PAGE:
In connection with the war in Ukraine, political discussions are underway about whether Russia can avoid recently imposed sanctions by using cryptocurrencies such as Bitcoin?
The concern that Russia can avoid sanctions through cryptocurrencies is not just exaggerated and unjustified. Cryptocurrencies are, at the moment, more beneficial for Ukraine. Thanks to its laws regarding digitization, blockchain, and cryptocurrencies, Ukraine created a better economic position to win the war.
Many politicians and officials in the world do not like cryptocurrencies – digital currencies mainly based on the fact that there is no government or public institutions behind them. For example, in the United States, former politician and presidential candidate Hillary Clinton has spoken negatively about cryptocurrencies and decentralized economic systems. In Europe, similar statements have been made as in connection with when the heads of authorities for the Swedish Environmental Protection Agency and Finansinspektionen demanded a ban on the production of cryptocurrencies such as Bitcoin in the Union.
During the current war against Ukraine, similar rhetoric is heard where politicians in Washington and Brussels believe that cryptocurrencies should be banned and prevented with reference to Russia’s invasion. The argument is that Russia can use cryptocurrencies to avoid the current sanctions and prevent Russian citizens, even those who are innocent, from trading in cryptocurrencies in general.
The only thing is that Russia can not avoid the sanctions by using cryptocurrencies, and various experts have already shown that this is not the case for several reasons.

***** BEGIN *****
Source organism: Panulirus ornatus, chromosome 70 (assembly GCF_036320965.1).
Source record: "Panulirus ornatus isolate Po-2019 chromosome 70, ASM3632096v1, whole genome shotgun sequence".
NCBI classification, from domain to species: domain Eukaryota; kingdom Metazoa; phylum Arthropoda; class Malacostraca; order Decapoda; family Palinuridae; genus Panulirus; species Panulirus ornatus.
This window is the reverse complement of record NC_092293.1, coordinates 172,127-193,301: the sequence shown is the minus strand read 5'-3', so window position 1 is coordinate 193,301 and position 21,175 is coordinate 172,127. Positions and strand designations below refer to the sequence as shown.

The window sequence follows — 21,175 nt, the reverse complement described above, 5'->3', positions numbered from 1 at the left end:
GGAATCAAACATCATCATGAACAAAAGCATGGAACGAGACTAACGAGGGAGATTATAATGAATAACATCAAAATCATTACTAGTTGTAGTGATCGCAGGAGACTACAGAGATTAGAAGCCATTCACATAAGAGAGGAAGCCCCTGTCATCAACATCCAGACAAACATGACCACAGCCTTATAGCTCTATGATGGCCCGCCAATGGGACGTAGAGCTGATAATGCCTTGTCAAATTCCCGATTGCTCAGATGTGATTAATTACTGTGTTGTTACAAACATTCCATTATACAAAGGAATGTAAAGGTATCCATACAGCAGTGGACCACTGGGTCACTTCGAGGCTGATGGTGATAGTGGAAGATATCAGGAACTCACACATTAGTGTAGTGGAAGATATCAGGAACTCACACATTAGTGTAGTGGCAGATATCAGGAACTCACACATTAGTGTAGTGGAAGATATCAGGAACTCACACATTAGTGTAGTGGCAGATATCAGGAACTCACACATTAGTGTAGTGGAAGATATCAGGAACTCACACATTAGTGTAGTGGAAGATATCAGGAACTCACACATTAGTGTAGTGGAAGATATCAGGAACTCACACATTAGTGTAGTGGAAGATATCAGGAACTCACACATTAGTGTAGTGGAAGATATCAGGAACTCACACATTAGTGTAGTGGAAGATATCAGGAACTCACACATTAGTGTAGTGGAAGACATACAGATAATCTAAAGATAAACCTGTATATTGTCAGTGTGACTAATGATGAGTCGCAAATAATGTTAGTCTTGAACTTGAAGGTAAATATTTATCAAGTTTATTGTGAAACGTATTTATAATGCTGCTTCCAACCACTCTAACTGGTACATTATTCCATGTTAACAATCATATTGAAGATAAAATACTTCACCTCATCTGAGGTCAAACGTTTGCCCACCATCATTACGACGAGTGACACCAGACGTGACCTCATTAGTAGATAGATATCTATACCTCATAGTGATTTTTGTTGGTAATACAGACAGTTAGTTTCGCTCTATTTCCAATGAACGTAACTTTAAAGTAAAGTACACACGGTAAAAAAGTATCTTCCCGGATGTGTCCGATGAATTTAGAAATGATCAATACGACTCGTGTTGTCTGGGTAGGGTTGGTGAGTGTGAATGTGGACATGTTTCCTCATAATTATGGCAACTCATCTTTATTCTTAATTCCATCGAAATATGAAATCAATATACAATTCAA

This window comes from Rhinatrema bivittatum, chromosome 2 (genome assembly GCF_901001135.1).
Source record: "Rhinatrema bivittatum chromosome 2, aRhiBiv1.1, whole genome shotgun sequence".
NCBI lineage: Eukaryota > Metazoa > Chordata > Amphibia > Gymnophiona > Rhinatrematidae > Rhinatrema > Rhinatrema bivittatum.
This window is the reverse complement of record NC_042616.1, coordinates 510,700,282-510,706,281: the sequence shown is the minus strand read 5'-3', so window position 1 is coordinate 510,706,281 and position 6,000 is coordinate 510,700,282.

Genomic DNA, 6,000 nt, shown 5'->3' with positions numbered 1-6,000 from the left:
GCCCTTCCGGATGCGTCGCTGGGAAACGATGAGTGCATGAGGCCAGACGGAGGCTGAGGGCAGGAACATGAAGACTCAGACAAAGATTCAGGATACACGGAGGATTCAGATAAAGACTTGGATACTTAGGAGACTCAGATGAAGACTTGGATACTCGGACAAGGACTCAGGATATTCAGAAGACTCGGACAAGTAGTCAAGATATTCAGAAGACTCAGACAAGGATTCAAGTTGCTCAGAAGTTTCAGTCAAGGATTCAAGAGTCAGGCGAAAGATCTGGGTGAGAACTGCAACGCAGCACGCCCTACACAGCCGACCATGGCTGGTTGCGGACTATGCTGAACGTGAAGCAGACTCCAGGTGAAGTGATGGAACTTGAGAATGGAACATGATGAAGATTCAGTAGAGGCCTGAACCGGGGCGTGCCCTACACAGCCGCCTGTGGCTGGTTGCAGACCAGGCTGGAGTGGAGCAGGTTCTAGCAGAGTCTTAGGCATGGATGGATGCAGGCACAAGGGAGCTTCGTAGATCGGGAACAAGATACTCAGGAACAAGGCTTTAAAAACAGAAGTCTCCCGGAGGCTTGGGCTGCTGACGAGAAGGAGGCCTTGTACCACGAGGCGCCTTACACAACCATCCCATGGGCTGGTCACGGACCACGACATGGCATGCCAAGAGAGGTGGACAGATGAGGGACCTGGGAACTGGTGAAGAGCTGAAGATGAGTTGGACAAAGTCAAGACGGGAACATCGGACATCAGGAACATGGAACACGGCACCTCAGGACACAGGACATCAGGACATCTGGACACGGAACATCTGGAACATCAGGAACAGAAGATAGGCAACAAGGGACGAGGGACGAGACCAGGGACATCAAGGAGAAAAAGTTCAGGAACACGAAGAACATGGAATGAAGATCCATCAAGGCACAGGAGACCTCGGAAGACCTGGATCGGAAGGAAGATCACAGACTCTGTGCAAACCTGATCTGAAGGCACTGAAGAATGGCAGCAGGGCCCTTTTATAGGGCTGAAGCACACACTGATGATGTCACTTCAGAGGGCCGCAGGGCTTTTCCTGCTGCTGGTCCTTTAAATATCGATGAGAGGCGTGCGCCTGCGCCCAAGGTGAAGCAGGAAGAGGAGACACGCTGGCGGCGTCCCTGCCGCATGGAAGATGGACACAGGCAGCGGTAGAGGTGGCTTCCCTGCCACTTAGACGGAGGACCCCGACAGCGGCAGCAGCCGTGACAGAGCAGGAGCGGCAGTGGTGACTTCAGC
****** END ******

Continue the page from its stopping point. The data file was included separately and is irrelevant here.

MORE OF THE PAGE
Partly, there is not enough money in the cryptocurrency market globally for Russia to be able to avoid the impact of the sanctions fully. Even if all cryptocurrencies and their communities (digital associations) were to be used to support Russia, it would still be insufficient for the entire Russian population and the Russian state’s war costs to be able to cope with the effects of all sanctions for a long time.
Partly, it is also a matter of Russia as a state in recent years has acted negatively regarding cryptocurrencies. Dictatorships and autocrats fundamentally disapprove of cryptocurrencies because such currencies are seen as both symbols and practical functions that promote freedom, openness, and decentralization. Because decentralization means that individuals can cooperate without “middle-men” such as governments and banks. Russia’s actions have been the opposite of those of Ukraine, which has promoted legalizing and inclusive legislation on cryptocurrencies such as Bitcoin in the 2010s.
Last but not least, it is about traceability and transparency. There are some almost completely anonymous cryptocurrencies like Monero, but the majority of cryptocurrencies have open and visible processes regarding transactions. This is mostly due to the fact that the system for transactions through the blockchain (as a decentralized database and holder) means that what is written on the blockchain stays on the blockchain.
Thereby, blockchain can among other things prevent corruption and abuse regarding inter-human interactions. In this way, it will be difficult for both the Russian state and sanctioned Russian citizens, as well as for individuals who want to support Russia to use cryptocurrencies without being detected by European and other sanctioning authorities.
The war in Ukraine shows how cryptocurrencies can be used to support civilians and military personnel and institutions. At the same time, it is the case that anti-cryptocurrency politicians and others are spreading false stories about cryptocurrencies to prevent economic, social, and institutional changes such as regarding central banks and easy credit (quantitative easing) policies as in the US and the EU.
Therefore, more people must learn optimistic and libertarian lessons from the war in Ukraine because it is not a question of if, but a question of when cryptocurrencies will be a part of our daily lives to a greater extent.